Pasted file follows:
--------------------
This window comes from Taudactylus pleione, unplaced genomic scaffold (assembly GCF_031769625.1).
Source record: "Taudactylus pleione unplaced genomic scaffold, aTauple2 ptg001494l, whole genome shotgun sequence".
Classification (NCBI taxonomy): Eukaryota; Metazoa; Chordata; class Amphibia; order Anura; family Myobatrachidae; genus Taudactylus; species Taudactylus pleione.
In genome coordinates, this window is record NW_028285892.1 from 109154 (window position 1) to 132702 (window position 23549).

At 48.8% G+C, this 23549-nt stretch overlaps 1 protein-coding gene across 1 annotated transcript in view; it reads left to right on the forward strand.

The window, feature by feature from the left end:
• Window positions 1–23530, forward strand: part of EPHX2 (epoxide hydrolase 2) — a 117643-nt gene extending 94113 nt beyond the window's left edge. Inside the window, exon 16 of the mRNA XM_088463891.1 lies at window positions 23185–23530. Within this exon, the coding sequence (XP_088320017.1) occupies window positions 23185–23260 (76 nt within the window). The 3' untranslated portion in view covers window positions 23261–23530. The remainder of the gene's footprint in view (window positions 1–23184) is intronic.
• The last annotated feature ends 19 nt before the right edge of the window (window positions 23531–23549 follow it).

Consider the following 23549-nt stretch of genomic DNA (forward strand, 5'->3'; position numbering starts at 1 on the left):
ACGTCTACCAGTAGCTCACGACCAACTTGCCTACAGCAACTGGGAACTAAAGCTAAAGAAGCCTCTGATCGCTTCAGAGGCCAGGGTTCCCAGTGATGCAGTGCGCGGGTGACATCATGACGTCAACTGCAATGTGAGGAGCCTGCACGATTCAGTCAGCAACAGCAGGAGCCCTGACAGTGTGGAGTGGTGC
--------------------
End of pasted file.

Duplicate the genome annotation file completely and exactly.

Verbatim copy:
This window comes from Taudactylus pleione, unplaced genomic scaffold (assembly GCF_031769625.1).
Source record: "Taudactylus pleione unplaced genomic scaffold, aTauple2 ptg001494l, whole genome shotgun sequence".
Classification (NCBI taxonomy): Eukaryota; Metazoa; Chordata; class Amphibia; order Anura; family Myobatrachidae; genus Taudactylus; species Taudactylus pleione.
In genome coordinates, this window is record NW_028285892.1 from 109154 (window position 1) to 132702 (window position 23549).

At 48.8% G+C, this 23549-nt stretch overlaps 1 protein-coding gene across 1 annotated transcript in view; it reads left to right on the forward strand.

The window, feature by feature from the left end:
• Window positions 1–23530, forward strand: part of EPHX2 (epoxide hydrolase 2) — a 117643-nt gene extending 94113 nt beyond the window's left edge. Inside the window, exon 16 of the mRNA XM_088463891.1 lies at window positions 23185–23530. Within this exon, the coding sequence (XP_088320017.1) occupies window positions 23185–23260 (76 nt within the window). The 3' untranslated portion in view covers window positions 23261–23530. The remainder of the gene's footprint in view (window positions 1–23184) is intronic.
• The last annotated feature ends 19 nt before the right edge of the window (window positions 23531–23549 follow it).

Consider the following 23549-nt stretch of genomic DNA (forward strand, 5'->3'; position numbering starts at 1 on the left):
ACGTCTACCAGTAGCTCACGACCAACTTGCCTACAGCAACTGGGAACTAAAGCTAAAGAAGCCTCTGATCGCTTCAGAGGCCAGGGTTCCCAGTGATGCAGTGCGCGGGTGACATCATGACGTCAACTGCAATGTGAGGAGCCTGCACGATTCAGTCAGCAACAGCAGGAGCCCTGACAGTGTGGAGTGGTGC